Winter cyclists brave the cold
in search of thrills (and chills)
Dave Glowacz, a.k.a. Mr. Bike, has done just about everything a guy can do on a bike, including commuting, shopping and even dating.
But last winter, the author of Urban Bikers' Tricks and Tips had a revelatory biking experience: He rode onto the surface of Lake Michigan in the dead of winter. The water had frozen, melted and then frozen again, forming a slick, bumpy crust.
"It was like bicycling on waves that were frozen in place," he says. "I've never bicycled like that before or since. It was hysterical."
Riding a bike during winter might seem at best a little odd, and at worst life-threatening. But dedicated winter cyclists insist that they don't ride in the cold to earn extreme-athlete stripes or just because they have no other choice. Instead, they keep riding simply because it offers unique challenges, and, surprisingly enough, because they just plain enjoy it.
"If you like riding bikes at all, it's just as fun to do it in the winter," says Sarah Kaplan, a bicycle delivery driver and part-time instructor at West Town Bikes. "It's going to be cold anyway. You can be cooped up somewhere, or you can ride a bike."
This year, Kaplan is cochair of Bike Winter, a loosely organized collection of winter cycling events found on the website www.bikewinter.org.
The concept of Bike Winter began as a lark among a group of dedicated Critical Mass riders. In 1999, some Chicago cyclists traveled to San Francisco, that year's host of BikeSummer, a roving celebration of bike culture.
Upon returning to Chicago, these cyclists joked about the event being too easy. After all, anyone can ride a bike during the summer—only the intrepid keep going when the frigid wind blows in off the lake.
Eventually, some of the more dedicated members of the cycling community decided this was more than just a joke. Ideas were batted around, a website was created and Bike Winter was born. To help keep each other motivated and attract other riders, organizers put together a calendar of events, including monthly Critical Mass Rides and the jolly consumer-culture protest Santa Rampage, in which cyclists dressed in Santa Claus or elf suits and rode together through North Side shopping districts.
Over the years, the number of events and participants grew. Annual traditions now include snow rides (any time more than two inches of the white stuff falls, a group gets together in a local park to play in the powder); a Bike Winter musical benefit show at the Hideout; and the Frozen Snot Century, a two-day, 200-mile ride to Milwaukee and back.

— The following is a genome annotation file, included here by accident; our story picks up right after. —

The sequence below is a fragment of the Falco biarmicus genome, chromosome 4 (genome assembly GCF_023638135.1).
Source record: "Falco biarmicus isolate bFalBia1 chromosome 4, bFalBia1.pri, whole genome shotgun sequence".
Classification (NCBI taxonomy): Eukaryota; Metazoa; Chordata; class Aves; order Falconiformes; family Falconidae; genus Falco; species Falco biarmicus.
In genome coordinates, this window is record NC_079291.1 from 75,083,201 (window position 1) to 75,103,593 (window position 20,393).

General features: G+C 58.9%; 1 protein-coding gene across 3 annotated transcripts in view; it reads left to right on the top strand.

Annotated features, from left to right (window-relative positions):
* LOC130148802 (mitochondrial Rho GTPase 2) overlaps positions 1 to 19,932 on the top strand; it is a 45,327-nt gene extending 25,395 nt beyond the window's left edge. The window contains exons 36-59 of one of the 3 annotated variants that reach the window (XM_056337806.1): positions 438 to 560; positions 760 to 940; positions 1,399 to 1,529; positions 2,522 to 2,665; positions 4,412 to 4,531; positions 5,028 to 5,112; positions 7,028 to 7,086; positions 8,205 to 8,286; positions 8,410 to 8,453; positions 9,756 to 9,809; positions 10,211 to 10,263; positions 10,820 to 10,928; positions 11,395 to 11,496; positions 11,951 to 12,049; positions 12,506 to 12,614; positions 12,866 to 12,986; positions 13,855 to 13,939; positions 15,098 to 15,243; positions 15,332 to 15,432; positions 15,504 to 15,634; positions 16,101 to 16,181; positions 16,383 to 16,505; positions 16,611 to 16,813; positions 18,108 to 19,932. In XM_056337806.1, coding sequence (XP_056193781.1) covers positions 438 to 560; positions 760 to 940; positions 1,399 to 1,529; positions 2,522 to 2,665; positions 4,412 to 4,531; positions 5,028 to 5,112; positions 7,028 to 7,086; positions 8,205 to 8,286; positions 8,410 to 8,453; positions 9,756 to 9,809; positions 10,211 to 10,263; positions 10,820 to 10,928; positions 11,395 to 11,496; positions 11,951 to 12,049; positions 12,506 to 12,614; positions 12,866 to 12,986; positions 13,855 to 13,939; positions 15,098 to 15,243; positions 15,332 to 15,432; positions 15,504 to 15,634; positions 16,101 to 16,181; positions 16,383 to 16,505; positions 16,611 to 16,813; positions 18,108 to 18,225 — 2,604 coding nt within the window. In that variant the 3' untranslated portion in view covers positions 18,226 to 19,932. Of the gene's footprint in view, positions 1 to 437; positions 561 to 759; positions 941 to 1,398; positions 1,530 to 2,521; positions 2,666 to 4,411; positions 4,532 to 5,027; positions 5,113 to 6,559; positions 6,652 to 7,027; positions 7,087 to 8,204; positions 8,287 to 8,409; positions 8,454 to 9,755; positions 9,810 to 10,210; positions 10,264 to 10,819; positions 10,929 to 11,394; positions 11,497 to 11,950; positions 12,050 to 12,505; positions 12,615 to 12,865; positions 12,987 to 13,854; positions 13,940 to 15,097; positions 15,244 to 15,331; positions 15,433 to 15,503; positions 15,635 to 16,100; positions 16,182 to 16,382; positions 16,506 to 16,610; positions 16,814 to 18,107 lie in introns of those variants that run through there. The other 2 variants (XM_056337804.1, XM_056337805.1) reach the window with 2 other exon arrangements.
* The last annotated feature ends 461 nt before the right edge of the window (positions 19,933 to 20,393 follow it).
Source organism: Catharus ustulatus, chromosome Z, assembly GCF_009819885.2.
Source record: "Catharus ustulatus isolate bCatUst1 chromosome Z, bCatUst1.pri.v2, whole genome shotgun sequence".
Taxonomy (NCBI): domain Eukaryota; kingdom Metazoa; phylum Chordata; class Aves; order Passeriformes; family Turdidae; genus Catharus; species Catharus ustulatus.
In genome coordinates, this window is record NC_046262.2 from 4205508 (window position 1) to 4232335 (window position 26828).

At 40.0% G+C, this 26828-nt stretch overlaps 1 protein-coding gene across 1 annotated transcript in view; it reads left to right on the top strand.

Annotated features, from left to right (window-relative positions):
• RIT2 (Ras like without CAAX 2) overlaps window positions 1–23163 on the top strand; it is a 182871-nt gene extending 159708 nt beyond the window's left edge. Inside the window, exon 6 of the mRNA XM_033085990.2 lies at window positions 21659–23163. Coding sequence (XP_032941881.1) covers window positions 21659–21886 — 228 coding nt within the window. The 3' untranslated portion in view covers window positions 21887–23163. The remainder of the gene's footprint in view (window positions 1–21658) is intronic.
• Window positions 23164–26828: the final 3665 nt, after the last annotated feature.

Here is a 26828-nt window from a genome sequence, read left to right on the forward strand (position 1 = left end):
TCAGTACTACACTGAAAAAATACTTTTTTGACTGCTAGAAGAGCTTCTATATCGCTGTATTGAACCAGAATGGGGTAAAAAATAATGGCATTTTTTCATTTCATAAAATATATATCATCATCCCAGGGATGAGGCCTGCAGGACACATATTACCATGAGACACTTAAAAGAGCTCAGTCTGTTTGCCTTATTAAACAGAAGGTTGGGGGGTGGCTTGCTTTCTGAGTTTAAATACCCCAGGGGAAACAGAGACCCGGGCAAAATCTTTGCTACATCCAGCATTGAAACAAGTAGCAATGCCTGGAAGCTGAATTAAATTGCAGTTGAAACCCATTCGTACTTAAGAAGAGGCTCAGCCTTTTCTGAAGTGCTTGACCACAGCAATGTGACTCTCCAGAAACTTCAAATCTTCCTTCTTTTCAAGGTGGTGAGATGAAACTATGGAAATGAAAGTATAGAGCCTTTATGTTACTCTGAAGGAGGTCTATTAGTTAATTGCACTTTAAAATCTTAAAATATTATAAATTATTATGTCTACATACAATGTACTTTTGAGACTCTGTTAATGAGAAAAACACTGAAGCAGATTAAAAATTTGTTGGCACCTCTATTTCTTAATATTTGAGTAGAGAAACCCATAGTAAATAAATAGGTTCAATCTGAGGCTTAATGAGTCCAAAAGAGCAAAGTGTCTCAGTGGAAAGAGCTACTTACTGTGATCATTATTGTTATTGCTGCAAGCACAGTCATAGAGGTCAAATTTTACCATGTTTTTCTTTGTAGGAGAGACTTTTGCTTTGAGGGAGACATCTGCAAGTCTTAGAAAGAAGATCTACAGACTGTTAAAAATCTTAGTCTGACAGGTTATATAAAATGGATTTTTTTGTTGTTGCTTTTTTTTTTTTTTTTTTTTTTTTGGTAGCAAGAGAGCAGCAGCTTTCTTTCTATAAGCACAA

It might sound miserable, but Glowacz summarizes winter riders' prevailing opinion when he says, "It ain't as hard as it looks."
Glowacz counsels the curious about winter cycling essentials: "People need three things: They need the right clothing," he says. "They should know how to take care of their bike. And they need encouragement."
The best place to get started is at one of many Bike Winter classes or workshops, which teach riders how to dress (in light, synthetic layers that can be removed once your body warms up because of the exertion of riding), how to maintain a bike (lube your chain and other moving parts more frequently than usual, to counteract the corrosive effects of salty slush) and provide lots of support.
"As I learned when I wrote my book, urban bikers are a huge repository of tips and tricks," Glowacz says. "People share their secrets, and you see that they're not spandex-clad Lance Armstrong wanna-bes. They're people just like you. It makes you think, If they can do it, I can do it."
Riders who take the plunge almost always become eager converts to the joy of winter riding. "Everybody who grew up in winter climates probably played in the snow," Glowacz says. "There's no reason you can't do that as an adult."
The first ride of Bike Winter, the Pilsen Circular Mass, takes off from Tenochtitlan Plaza on Friday 18. See listings this week and throughout the winter for event details, or visit www.bikewinter.org.